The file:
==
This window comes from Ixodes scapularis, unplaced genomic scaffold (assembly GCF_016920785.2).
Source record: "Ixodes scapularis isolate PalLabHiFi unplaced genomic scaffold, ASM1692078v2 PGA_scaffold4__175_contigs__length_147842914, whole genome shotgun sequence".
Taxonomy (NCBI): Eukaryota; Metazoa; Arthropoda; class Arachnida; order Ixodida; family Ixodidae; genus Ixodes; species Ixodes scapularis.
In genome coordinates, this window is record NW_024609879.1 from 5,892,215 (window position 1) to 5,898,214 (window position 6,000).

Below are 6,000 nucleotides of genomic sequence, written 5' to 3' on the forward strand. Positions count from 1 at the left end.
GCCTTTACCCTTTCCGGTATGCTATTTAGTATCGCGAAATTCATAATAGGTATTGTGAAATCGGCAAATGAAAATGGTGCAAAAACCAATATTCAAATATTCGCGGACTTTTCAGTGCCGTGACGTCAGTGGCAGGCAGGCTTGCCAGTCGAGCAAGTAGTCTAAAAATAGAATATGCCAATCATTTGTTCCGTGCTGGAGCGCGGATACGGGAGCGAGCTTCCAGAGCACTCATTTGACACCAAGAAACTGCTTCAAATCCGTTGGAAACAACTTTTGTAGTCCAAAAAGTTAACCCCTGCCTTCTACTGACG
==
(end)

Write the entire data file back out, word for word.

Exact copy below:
This window comes from Ixodes scapularis, unplaced genomic scaffold (assembly GCF_016920785.2).
Source record: "Ixodes scapularis isolate PalLabHiFi unplaced genomic scaffold, ASM1692078v2 PGA_scaffold4__175_contigs__length_147842914, whole genome shotgun sequence".
Taxonomy (NCBI): Eukaryota; Metazoa; Arthropoda; class Arachnida; order Ixodida; family Ixodidae; genus Ixodes; species Ixodes scapularis.
In genome coordinates, this window is record NW_024609879.1 from 5,892,215 (window position 1) to 5,898,214 (window position 6,000).

Below are 6,000 nucleotides of genomic sequence, written 5' to 3' on the forward strand. Positions count from 1 at the left end.
GCCTTTACCCTTTCCGGTATGCTATTTAGTATCGCGAAATTCATAATAGGTATTGTGAAATCGGCAAATGAAAATGGTGCAAAAACCAATATTCAAATATTCGCGGACTTTTCAGTGCCGTGACGTCAGTGGCAGGCAGGCTTGCCAGTCGAGCAAGTAGTCTAAAAATAGAATATGCCAATCATTTGTTCCGTGCTGGAGCGCGGATACGGGAGCGAGCTTCCAGAGCACTCATTTGACACCAAGAAACTGCTTCAAATCCGTTGGAAACAACTTTTGTAGTCCAAAAAGTTAACCCCTGCCTTCTACTGACG